Leaving Livingston this morning, I headed north on US 89, passing between the Crazy Mountains to the east and the Bridger Range to the west.  Following the Shields River, I soon found myself in a broad valley of sage grasslands, speckled with ponds, lakes and marshes; a small flock of American white pelicans had settled on one of the lakes and a bald eagle soared overhead.  At US 12, I turned west and crossed the southern end of the Big Belt Mountains before dropping into the Missouri River Valley where, just north of Townsend, the river has been dammed to form a large reservoir.  Continuing westward on US 12, I entered a large basin nearly ringed by mountains; Helena, Montana's Capitol, sits at the west end of this valley.  Staying on US 12 West, I crossed the Continental Divide at MacDonald Pass (6320 feet) and descended along the Little Blackfoot River to Interstate 90.  Heading south and then eastward on this highway, I was driving through the wide Clark Fork Valley, passing the scenic Flint Creek and Anaconda Ranges to the west.  Just past Butte, I recrossed the Continental Divide and descended eastward to Cardwell; here I turned south on Route 359, fording the Jefferson River and then climbing along the east side of the spectacular Tobacco Root Mountains.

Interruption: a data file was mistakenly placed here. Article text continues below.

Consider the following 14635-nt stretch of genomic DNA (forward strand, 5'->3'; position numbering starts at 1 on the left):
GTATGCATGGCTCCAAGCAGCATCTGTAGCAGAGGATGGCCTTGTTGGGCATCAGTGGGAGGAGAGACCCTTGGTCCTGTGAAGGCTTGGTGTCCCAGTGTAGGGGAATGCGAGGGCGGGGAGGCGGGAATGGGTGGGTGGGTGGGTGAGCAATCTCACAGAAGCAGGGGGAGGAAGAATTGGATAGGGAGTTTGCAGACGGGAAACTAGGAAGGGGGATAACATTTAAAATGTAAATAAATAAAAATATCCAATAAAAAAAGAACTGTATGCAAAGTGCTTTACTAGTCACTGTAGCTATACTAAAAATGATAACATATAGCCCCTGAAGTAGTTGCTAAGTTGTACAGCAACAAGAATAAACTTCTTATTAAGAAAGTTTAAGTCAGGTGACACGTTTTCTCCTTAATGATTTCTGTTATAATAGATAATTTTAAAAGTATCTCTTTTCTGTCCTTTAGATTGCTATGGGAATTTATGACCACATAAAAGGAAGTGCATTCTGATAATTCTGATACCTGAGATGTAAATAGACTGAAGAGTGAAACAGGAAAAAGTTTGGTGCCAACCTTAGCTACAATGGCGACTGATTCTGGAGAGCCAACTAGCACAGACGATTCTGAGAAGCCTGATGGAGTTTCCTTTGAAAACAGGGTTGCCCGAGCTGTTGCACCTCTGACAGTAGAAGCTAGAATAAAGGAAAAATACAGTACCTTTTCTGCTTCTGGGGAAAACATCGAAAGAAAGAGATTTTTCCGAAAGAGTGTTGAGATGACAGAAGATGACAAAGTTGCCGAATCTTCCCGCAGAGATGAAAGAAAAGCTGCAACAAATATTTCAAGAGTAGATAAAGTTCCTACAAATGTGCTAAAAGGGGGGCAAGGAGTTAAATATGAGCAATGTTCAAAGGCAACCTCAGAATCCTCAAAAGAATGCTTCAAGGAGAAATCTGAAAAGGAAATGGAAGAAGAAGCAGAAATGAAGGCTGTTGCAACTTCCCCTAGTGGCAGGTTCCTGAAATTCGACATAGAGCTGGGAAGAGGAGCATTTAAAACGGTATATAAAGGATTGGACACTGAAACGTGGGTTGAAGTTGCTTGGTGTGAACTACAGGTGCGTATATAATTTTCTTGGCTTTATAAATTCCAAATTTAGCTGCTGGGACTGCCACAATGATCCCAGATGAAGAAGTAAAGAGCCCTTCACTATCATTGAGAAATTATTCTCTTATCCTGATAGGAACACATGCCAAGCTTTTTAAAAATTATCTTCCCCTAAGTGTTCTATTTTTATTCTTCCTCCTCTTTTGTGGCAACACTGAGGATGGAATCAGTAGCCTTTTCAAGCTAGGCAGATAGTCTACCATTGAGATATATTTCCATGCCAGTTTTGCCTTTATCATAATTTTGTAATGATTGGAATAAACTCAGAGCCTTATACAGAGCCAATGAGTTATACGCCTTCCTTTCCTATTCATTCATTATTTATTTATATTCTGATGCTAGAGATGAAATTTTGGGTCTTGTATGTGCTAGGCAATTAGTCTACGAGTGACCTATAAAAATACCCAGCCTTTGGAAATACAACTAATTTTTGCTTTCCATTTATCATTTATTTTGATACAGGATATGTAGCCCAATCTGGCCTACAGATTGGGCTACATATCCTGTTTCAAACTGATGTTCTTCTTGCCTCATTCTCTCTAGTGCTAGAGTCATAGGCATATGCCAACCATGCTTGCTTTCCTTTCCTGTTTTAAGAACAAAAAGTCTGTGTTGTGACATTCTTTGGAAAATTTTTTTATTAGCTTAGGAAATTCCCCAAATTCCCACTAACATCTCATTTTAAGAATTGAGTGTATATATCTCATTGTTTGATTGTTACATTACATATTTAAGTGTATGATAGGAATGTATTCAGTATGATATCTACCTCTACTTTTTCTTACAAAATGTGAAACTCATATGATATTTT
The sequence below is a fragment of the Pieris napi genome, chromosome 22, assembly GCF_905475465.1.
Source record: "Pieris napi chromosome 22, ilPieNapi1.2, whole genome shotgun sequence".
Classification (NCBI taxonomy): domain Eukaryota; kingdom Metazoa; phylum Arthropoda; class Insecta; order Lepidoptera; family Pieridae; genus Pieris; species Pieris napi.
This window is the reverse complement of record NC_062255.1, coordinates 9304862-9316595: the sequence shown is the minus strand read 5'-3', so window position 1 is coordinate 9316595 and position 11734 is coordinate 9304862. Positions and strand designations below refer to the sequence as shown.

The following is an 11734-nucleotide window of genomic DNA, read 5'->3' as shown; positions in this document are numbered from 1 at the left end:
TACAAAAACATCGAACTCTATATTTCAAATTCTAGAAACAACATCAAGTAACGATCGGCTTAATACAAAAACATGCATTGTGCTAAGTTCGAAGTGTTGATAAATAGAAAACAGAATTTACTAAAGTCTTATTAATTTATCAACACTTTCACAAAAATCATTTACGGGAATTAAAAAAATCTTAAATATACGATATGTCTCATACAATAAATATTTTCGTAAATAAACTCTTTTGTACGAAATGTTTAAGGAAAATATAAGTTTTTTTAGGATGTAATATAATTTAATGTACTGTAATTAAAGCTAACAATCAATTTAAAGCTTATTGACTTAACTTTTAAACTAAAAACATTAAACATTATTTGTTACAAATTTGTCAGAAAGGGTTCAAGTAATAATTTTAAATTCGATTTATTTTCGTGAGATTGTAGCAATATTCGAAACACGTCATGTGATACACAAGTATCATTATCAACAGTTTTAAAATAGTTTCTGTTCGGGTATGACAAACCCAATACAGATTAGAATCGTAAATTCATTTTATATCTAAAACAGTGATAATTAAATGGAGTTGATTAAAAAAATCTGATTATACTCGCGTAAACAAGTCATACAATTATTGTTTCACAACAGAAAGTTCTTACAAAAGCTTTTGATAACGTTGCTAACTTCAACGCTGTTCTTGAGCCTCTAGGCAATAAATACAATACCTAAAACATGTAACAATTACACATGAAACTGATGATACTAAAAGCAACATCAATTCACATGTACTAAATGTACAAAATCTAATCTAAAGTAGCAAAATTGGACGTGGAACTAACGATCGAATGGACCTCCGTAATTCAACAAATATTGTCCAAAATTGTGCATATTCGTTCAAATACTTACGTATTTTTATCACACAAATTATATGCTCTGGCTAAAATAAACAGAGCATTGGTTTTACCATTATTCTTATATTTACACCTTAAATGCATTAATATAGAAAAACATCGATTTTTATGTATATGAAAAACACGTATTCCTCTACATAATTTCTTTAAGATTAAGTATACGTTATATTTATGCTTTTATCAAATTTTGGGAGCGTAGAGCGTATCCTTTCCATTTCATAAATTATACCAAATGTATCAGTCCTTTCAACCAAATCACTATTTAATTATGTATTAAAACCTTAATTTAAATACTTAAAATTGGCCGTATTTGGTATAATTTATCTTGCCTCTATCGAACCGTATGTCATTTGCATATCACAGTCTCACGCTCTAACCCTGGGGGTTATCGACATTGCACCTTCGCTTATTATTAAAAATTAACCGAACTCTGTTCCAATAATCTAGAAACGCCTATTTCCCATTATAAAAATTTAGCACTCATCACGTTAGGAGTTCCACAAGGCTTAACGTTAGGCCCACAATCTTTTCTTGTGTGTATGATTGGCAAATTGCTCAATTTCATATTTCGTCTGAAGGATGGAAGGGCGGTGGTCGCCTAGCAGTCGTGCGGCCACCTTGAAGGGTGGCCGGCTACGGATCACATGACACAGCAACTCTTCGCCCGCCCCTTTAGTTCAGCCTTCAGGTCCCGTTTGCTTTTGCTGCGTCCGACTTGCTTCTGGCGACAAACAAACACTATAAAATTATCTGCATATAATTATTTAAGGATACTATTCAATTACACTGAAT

Before heading to Bozeman for the night, I visited the Missouri Headwaters State Park, just northeast of Three Forks.  There the Missouri River forms from the confluence of the Jefferson and Madison Rivers (elevation 4045 feet), joined by the Gallatin River a short distance downstream; though I had long pictured this confluence to occur within a deep, cool mountain valley, it is in the middle of a broad intermountain basin.  The inspiration offered by this historic location was embellished by an osprey that fished in the uppermost waters of the Missouri River, a spectacle no doubt witnessed by Lewis & Clark themselves.